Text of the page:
After years of scorching summers, storms of fire and ash, floods, and drought, Californians now rank climate change as their No. 1 political priority, according to a new poll of Democratic primary voters.

Nearly half, 47 percent, of those polled, said that climate change was the most important crisis for the next president to address (assuming there’s a next president, tra la!). That’s higher than the other issues pollsters asked about: immigration reform, criminal justice, and health care.

In the past, Californians regularly said that health care was the most important issue to them, said Mark DiCamillo, director of the poll conducted by the Institute of Governmental Studies at the University of California, Berkeley. “This time, it didn’t, and I think that’s news.”

The findings reflect increasing concerns about global warming across the country. A poll out Monday from the Washington Post and the Kaiser Family Foundation says 38 percent of Americans consider it a “crisis,” a leap from 23 percent five years ago.

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It’s getting easier to find polls with that show more people care about climate change, but extremely rare to find that people rate it as their top priority.

California has always been a special case when it comes to environmental issues. DiCamillo said that might be because the natural beauty of the state inclines people to shelter it from climate change. “There’s just so much climate in California to protect,” he said.

You can see a clear trend of increasing concern in another poll, the Public Policy Institute of California’s Statewide Survey. The most recent survey showed a record-high share of Californians — 71 percent — were “very concerned” about global warming making wildfires worse.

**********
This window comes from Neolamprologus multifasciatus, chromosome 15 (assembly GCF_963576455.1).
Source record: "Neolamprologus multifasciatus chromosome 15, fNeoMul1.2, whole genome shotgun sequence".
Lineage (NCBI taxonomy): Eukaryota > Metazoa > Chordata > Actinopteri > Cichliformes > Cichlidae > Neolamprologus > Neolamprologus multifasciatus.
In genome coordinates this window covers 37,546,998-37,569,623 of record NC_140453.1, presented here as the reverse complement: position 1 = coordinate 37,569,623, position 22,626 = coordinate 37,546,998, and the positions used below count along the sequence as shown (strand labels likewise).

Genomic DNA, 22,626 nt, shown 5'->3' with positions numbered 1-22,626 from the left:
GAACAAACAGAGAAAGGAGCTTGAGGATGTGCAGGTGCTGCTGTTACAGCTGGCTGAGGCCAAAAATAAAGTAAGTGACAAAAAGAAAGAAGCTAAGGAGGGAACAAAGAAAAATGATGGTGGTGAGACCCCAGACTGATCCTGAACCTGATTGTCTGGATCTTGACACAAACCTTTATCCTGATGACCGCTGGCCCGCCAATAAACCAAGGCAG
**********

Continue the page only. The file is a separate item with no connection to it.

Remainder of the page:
“We began to see this shift during the drought,” said Mark Baldessare, the institute’s president, “and more recently with the annual season of wildfires, which have been expanding in scope and damages. Californians say climate change is contributing to these things. It’s not abstract: It’s real, and they are experiencing it.”

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Though this poll only surveyed likely voters in California’s Democratic primary, it included conservatives. California’s primaries are open, which means anyone who doesn’t state a party preference can vote in them. And even among those who identified themselves as moderates and conservatives, 37 percent said that climate change should be presidential candidates’ primary focus, a larger percentage than any other issue.

This preference was remarkably consistent across groups: Men and women, young and old, PhDs and college dropouts all had pluralities placing climate change first. Black voters and Joe Biden supporters were the exceptions, choosing health care instead.

Currently, it’s a tight race between Biden, Elizabeth Warren, and Bernie Sanders in the state.